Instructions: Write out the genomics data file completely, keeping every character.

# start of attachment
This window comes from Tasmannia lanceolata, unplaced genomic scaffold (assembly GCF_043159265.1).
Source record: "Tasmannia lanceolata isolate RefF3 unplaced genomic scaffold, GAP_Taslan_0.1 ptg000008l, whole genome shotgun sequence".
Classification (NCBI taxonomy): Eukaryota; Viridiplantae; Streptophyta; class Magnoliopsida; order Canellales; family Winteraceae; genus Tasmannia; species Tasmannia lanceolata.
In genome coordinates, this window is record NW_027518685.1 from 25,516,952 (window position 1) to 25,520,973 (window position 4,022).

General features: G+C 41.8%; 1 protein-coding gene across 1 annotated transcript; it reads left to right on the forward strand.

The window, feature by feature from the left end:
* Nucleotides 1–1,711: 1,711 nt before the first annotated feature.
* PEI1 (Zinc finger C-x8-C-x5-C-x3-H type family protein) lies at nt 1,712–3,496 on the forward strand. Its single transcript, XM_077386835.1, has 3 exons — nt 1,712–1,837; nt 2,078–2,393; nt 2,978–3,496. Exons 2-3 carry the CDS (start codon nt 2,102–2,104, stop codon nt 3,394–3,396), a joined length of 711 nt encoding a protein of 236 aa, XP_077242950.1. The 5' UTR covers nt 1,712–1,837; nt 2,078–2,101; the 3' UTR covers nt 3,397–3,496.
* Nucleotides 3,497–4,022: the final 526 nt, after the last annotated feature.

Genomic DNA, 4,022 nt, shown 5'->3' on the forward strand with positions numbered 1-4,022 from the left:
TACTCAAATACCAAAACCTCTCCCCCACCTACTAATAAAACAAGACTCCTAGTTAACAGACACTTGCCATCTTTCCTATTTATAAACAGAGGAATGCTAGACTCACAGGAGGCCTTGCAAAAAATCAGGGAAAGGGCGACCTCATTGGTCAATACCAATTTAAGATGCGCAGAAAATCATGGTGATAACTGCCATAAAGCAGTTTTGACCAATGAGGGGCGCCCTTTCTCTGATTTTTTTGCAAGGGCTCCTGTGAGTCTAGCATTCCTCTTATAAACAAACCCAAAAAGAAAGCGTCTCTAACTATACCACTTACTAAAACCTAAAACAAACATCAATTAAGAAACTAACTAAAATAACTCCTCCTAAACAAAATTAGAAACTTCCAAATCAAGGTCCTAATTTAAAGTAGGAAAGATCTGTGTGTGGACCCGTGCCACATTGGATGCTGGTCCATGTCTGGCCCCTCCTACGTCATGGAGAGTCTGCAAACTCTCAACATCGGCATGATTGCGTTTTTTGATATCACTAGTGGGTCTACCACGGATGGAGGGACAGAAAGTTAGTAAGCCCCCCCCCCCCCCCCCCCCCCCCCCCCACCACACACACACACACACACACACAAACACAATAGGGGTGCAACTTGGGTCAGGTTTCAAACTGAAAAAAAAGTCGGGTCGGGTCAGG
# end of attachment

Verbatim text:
This window comes from Tasmannia lanceolata, unplaced genomic scaffold (assembly GCF_043159265.1).
Source record: "Tasmannia lanceolata isolate RefF3 unplaced genomic scaffold, GAP_Taslan_0.1 ptg000008l, whole genome shotgun sequence".
Classification (NCBI taxonomy): Eukaryota; Viridiplantae; Streptophyta; class Magnoliopsida; order Canellales; family Winteraceae; genus Tasmannia; species Tasmannia lanceolata.
In genome coordinates, this window is record NW_027518685.1 from 25,516,952 (window position 1) to 25,520,973 (window position 4,022).

General features: G+C 41.8%; 1 protein-coding gene across 1 annotated transcript; it reads left to right on the forward strand.

The window, feature by feature from the left end:
* Nucleotides 1–1,711: 1,711 nt before the first annotated feature.
* PEI1 (Zinc finger C-x8-C-x5-C-x3-H type family protein) lies at nt 1,712–3,496 on the forward strand. Its single transcript, XM_077386835.1, has 3 exons — nt 1,712–1,837; nt 2,078–2,393; nt 2,978–3,496. Exons 2-3 carry the CDS (start codon nt 2,102–2,104, stop codon nt 3,394–3,396), a joined length of 711 nt encoding a protein of 236 aa, XP_077242950.1. The 5' UTR covers nt 1,712–1,837; nt 2,078–2,101; the 3' UTR covers nt 3,397–3,496.
* Nucleotides 3,497–4,022: the final 526 nt, after the last annotated feature.

Genomic DNA, 4,022 nt, shown 5'->3' on the forward strand with positions numbered 1-4,022 from the left:
TACTCAAATACCAAAACCTCTCCCCCACCTACTAATAAAACAAGACTCCTAGTTAACAGACACTTGCCATCTTTCCTATTTATAAACAGAGGAATGCTAGACTCACAGGAGGCCTTGCAAAAAATCAGGGAAAGGGCGACCTCATTGGTCAATACCAATTTAAGATGCGCAGAAAATCATGGTGATAACTGCCATAAAGCAGTTTTGACCAATGAGGGGCGCCCTTTCTCTGATTTTTTTGCAAGGGCTCCTGTGAGTCTAGCATTCCTCTTATAAACAAACCCAAAAAGAAAGCGTCTCTAACTATACCACTTACTAAAACCTAAAACAAACATCAATTAAGAAACTAACTAAAATAACTCCTCCTAAACAAAATTAGAAACTTCCAAATCAAGGTCCTAATTTAAAGTAGGAAAGATCTGTGTGTGGACCCGTGCCACATTGGATGCTGGTCCATGTCTGGCCCCTCCTACGTCATGGAGAGTCTGCAAACTCTCAACATCGGCATGATTGCGTTTTTTGATATCACTAGTGGGTCTACCACGGATGGAGGGACAGAAAGTTAGTAAGCCCCCCCCCCCCCCCCCCCCCCCCCCCCACCACACACACACACACACACACACAAACACAATAGGGGTGCAACTTGGGTCAGGTTTCAAACTGAAAAAAAAGTCGGGTCGGGTCAGG